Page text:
For example: following the above-stated example, the Pearson value for the women leadership (dependent variable) and other independent variables is computed as shown below.

Pearson Coefficient Value computation in MS Excel
Figure 1: Pearson Coefficient Value computation in MS Excel

Step 2: Changing values of multiple independent variables

Note: In the case of many independent variables fix the dependent variable array and change the independent variable column by using $ as shown below.

Pearson Coefficient value
Figure 2: Pearson Coefficient value

Now, drag the cursor from the extreme right corner towards other independent variables. Pearson coefficient value for each of the linkage is shown in the below figure.

Computed correlation coefficient values of all independent variables
Figure 3: Computed correlation coefficient values of all independent variables

As the above figure shows that the value of 1st (Personality of a leader) is 0.029, 2nd (individual needs of a leader) is approximately -0.066, and 4th variable (confidence and courage of leader) is -1. While value for 3rd variable (competence of leader) is too high i.e. 1. Thus data processing needs to be done for these 4 variables while 5th variable (creativity and initiative ability of a leader) linkage is appropriate.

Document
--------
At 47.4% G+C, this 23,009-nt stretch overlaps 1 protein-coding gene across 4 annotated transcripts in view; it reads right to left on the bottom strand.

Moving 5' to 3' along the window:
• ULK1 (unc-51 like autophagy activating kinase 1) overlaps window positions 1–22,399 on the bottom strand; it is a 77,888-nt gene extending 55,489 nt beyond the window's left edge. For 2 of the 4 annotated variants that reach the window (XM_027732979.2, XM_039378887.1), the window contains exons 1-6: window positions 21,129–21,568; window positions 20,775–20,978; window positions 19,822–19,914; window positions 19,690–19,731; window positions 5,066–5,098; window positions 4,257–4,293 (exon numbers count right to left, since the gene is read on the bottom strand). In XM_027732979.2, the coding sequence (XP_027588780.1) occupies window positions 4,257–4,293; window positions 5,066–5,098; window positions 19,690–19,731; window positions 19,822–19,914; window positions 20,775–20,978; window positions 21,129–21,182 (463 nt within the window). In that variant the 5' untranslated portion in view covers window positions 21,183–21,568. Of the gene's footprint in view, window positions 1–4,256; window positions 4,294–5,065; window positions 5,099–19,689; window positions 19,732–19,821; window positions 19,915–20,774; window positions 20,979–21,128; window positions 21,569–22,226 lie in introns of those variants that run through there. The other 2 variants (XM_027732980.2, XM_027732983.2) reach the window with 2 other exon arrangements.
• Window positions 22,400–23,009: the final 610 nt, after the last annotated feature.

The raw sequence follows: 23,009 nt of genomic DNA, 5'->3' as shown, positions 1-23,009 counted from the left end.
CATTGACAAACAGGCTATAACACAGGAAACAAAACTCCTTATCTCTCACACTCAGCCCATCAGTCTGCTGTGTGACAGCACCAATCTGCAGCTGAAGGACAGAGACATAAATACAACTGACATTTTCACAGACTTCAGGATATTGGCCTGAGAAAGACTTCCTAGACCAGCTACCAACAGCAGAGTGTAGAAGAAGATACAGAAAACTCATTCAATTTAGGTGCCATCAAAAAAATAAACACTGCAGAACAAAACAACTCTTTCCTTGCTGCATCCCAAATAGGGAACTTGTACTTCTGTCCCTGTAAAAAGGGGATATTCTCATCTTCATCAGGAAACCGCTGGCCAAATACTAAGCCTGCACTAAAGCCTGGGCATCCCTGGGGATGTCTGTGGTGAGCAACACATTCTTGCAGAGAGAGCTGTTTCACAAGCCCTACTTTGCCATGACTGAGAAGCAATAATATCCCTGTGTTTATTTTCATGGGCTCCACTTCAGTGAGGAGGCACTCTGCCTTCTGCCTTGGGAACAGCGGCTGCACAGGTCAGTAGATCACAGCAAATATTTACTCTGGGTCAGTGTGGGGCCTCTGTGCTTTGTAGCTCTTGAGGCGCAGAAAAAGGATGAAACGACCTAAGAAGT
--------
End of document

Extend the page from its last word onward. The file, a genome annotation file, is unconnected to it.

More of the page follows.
Step 3: Processing the data

Case 1 (a): When the coefficient value is less than the moderate positive relationship value i.e. r < |0.5|

Figure 3 above shows that there is a very large difference between the values of dependent and independent variables, like 5 and 1, or 4 and 1. In order to reduce this difference replace some of the observation values of the independent variable with the value close to the dependent variable’s. For example, in case of 3rd row and B column, the dependent variable value is 5 while the independent variable value is 1 (figure 3), thus, 1 is replaced by 4 to reduce the difference (figure 4 below).